Professional hockey remains in the dark ages when it comes to managing teams and looking for competitive advantages in the front office. Whenever there is a job opening for a general manager or when club re-structures itself to have an executive overseeing hockey operations, you realize that the list of potential candidates is small and the overall talent pool is extremely shallow.
The Edmonton Oilers at a critical juncture in their history, with the best player in the world and pressure mounting to deliver a championship went down a very predictable path to find a new general manager. They interviewed a number of assistant general managers, sought out the ones with potential and those that had connections to Hockey Canada. And while Ken Holland has the experience, the credibility, the knowledge and the professional network to handle the assigned tasks, his hiring isn’t all that exciting or inspiring. Going with Holland perfectly exemplified the Oilers risk-averse nature, their conservative approach to building a championship contender, and their lack of innovation and creativity when it comes to finding any competitive advantages in the modern era.
Now Holland does have a history at finding inefficiencies in the market when constructing a roster, being one of the first to tap into Europe for players and discarding one-dimensional enforcers from his teams. The problem is that the rest of the league caught up to him fairly quickly, and in the salary cap era he hasn’t done anything that sets him apart from his peers. He’s also shown a lack of understanding when it comes to player’s prime ages, giving out a lot of bad contracts with no-trade and no-movement clauses to players who are well past their primes, but he feels a deep connection with. Holland doesn’t appear to have that ruthless nature that’s needed to get the Oilers out of their current cap and roster issues. And we know that in the modern era one of a general manager’s key tasks is to find roster inefficiencies and squeeze out as much production and value from all corners of the club.
The one other issue I have with Holland is his “over-ripening” philosophy when it comes to developing prospects. While I do agree that prospects need time to develop and that a strong AHL program is critical to support the regular influx of talent to the NHL roster – management needs to be able to leverage a player’s entry-level deal and get production from players especially on the third and fourth lines. This would require identifying those players earlier and if appropriate, take on some risk by signing them to team-friendly deals. Again, it’s fine to allow players to develop in the minors, but managers need to be very strategic so that they know what they’re paying for when a player completes their entry-level deal and needs a new contract. Highly recommend checking out Iyer Prashanth’s piece from 2016 on entry-level contracts and asset management related to Holland’s time in Detroit.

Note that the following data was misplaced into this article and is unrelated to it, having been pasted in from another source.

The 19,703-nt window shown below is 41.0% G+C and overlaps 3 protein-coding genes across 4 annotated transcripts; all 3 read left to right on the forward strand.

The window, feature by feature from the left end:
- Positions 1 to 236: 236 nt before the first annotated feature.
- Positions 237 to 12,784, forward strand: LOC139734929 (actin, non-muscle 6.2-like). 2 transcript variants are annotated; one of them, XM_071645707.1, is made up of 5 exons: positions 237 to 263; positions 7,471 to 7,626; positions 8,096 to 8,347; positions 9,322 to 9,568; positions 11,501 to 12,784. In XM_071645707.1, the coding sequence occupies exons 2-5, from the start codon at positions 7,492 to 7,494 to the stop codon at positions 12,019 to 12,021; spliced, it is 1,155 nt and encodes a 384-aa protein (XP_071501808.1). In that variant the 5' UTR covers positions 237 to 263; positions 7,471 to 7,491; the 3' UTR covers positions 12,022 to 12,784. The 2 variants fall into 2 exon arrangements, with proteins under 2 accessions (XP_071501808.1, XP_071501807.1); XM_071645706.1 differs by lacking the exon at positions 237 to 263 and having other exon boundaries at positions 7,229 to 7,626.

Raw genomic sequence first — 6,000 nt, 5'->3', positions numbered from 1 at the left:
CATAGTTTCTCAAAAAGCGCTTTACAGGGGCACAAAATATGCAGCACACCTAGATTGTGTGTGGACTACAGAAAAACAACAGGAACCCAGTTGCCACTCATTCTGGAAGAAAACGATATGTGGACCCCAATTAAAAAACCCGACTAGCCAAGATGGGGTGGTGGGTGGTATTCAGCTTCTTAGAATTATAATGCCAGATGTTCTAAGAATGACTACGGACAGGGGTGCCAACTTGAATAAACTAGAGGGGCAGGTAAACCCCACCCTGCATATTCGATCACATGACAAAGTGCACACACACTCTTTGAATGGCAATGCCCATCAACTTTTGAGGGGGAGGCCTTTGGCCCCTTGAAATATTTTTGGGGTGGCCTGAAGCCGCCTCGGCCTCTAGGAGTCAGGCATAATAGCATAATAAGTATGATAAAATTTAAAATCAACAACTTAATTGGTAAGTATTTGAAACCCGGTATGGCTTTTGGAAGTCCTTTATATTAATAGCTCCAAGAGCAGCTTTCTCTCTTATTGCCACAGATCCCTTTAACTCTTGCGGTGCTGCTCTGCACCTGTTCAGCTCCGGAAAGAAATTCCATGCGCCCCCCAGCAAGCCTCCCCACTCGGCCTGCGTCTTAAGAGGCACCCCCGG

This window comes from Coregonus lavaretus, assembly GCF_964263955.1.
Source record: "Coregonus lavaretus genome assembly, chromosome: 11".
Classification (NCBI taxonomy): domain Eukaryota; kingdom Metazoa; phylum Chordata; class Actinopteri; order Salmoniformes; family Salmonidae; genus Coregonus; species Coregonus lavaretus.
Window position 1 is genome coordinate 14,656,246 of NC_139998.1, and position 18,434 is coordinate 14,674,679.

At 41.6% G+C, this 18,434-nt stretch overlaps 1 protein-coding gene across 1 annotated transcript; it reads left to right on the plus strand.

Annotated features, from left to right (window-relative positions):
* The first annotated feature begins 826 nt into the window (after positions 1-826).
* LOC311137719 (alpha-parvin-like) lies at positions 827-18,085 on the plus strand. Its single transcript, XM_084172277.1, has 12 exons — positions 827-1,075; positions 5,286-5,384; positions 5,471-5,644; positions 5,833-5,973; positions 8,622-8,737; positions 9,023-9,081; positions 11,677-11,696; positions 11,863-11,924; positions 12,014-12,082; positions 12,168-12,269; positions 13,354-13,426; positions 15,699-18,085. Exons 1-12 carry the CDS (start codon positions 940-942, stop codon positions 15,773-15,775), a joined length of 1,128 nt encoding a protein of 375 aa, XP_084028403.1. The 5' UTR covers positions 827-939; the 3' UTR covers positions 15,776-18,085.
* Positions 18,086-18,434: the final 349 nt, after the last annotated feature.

Coming to Edmonton, Holland will have a lot of work to do including assembling a coaching staff, improving the roster and addressing the team’s scoring issues when McDavid isn’t on the ice. He’ll need to add a goalie and possibly add more skill to the blueline. And he won’t be able to do any of this without shedding some salary and also getting a better sense of the prospect pool and which players may be ready to contribute at the NHL level.
For me though, the biggest area Holland needs to address is the overall decision-making strategy and processes within hockey operations. This of course will depend on the management group he surrounds himself with, the professional and amateur scouts and (hopefully) a well supported and integrated analytics department. But Holland needs to focus on implementing the right processes that leverages all of that information that’s going to inform the roster construction. Hopefully he can do that and have the support from ownership to get all the resources required including people, technology and infrastructure – but we’ll have to wait and see.
While I do hope that the hiring of Holland is what turns this team around and start competing for championships, I remain fairly skeptical that the Oilers gained any sort of competitive advantage through this hiring.
For one, I don’t have a lot of confidence in the Oilers owner and his ability to allocate the right infrastructure and resources to support the general manager. We’re hearing that Holland will have a lot of control overseeing the entire hockey operations, but it remains to be seen what changes he’ll make to the people and processes in areas such as scouting and player development. Secondly, I don’t have a lot of faith in Bob Nicholson who facilitated the hiring process, had the opportunity to talk to anyone in hockey, but yet picked someone from his own history through Hockey Canada. In his time with the Oilers, the team took a reactive approach to several issues, and he’s a big reason why the Oilers are in the mess they’re in.
Lastly, I have little faith in the current hockey management talent pool. There’s clearly a need in hockey for common sense business acumen and a better understanding of risk management. The fact that the same names from the same demographic with the same type of backgrounds come up again and again makes it obvious that hockey management isn’t progressing. And that an opportunity exists for a team if they want to exploit an inefficiency in their management structure and find a significant competitive advantage.
- Holland, Hurricanes and Pushback – HockeyBuzz (2019, May 6)
- Oilers make yet another unforced error with Ken Holland hire – Yahoo! (2019, May 7)